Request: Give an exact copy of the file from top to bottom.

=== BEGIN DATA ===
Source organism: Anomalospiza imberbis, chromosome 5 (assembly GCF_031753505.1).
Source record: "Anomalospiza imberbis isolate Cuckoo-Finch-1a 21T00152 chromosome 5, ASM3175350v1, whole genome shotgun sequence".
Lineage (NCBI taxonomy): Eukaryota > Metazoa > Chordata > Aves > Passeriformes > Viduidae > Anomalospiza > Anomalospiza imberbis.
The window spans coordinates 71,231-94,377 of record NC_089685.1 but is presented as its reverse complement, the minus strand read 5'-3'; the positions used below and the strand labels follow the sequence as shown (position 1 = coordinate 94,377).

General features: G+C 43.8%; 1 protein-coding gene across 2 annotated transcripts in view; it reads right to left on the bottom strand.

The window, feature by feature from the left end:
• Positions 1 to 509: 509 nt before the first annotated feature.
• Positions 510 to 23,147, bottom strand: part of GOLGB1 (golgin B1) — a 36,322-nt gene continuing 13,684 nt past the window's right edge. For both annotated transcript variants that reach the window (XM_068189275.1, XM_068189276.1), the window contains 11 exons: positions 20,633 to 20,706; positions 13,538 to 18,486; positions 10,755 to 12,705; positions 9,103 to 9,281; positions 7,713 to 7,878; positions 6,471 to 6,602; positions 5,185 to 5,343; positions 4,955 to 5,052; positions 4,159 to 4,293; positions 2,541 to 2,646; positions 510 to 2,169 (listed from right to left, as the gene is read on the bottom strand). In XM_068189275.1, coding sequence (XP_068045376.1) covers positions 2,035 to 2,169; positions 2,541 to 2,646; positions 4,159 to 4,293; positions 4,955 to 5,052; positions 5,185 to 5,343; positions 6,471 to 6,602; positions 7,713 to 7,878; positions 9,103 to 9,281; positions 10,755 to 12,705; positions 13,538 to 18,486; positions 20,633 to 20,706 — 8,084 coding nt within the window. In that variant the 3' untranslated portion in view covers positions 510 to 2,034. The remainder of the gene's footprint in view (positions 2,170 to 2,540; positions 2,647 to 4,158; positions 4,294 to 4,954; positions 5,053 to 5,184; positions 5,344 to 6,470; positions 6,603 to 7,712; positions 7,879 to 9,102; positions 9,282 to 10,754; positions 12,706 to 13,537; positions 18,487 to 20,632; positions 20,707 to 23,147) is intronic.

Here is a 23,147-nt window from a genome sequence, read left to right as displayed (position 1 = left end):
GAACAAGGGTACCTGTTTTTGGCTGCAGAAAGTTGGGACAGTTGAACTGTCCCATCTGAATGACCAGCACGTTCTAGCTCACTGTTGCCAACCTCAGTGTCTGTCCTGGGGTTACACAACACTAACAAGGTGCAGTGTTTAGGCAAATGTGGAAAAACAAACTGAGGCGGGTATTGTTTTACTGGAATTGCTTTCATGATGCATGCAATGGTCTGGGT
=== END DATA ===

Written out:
Source organism: Anomalospiza imberbis, chromosome 5 (assembly GCF_031753505.1).
Source record: "Anomalospiza imberbis isolate Cuckoo-Finch-1a 21T00152 chromosome 5, ASM3175350v1, whole genome shotgun sequence".
Lineage (NCBI taxonomy): Eukaryota > Metazoa > Chordata > Aves > Passeriformes > Viduidae > Anomalospiza > Anomalospiza imberbis.
The window spans coordinates 71,231-94,377 of record NC_089685.1 but is presented as its reverse complement, the minus strand read 5'-3'; the positions used below and the strand labels follow the sequence as shown (position 1 = coordinate 94,377).

General features: G+C 43.8%; 1 protein-coding gene across 2 annotated transcripts in view; it reads right to left on the bottom strand.

The window, feature by feature from the left end:
• Positions 1 to 509: 509 nt before the first annotated feature.
• Positions 510 to 23,147, bottom strand: part of GOLGB1 (golgin B1) — a 36,322-nt gene continuing 13,684 nt past the window's right edge. For both annotated transcript variants that reach the window (XM_068189275.1, XM_068189276.1), the window contains 11 exons: positions 20,633 to 20,706; positions 13,538 to 18,486; positions 10,755 to 12,705; positions 9,103 to 9,281; positions 7,713 to 7,878; positions 6,471 to 6,602; positions 5,185 to 5,343; positions 4,955 to 5,052; positions 4,159 to 4,293; positions 2,541 to 2,646; positions 510 to 2,169 (listed from right to left, as the gene is read on the bottom strand). In XM_068189275.1, coding sequence (XP_068045376.1) covers positions 2,035 to 2,169; positions 2,541 to 2,646; positions 4,159 to 4,293; positions 4,955 to 5,052; positions 5,185 to 5,343; positions 6,471 to 6,602; positions 7,713 to 7,878; positions 9,103 to 9,281; positions 10,755 to 12,705; positions 13,538 to 18,486; positions 20,633 to 20,706 — 8,084 coding nt within the window. In that variant the 3' untranslated portion in view covers positions 510 to 2,034. The remainder of the gene's footprint in view (positions 2,170 to 2,540; positions 2,647 to 4,158; positions 4,294 to 4,954; positions 5,053 to 5,184; positions 5,344 to 6,470; positions 6,603 to 7,712; positions 7,879 to 9,102; positions 9,282 to 10,754; positions 12,706 to 13,537; positions 18,487 to 20,632; positions 20,707 to 23,147) is intronic.

Here is a 23,147-nt window from a genome sequence, read left to right as displayed (position 1 = left end):
GAACAAGGGTACCTGTTTTTGGCTGCAGAAAGTTGGGACAGTTGAACTGTCCCATCTGAATGACCAGCACGTTCTAGCTCACTGTTGCCAACCTCAGTGTCTGTCCTGGGGTTACACAACACTAACAAGGTGCAGTGTTTAGGCAAATGTGGAAAAACAAACTGAGGCGGGTATTGTTTTACTGGAATTGCTTTCATGATGCATGCAATGGTCTGGGT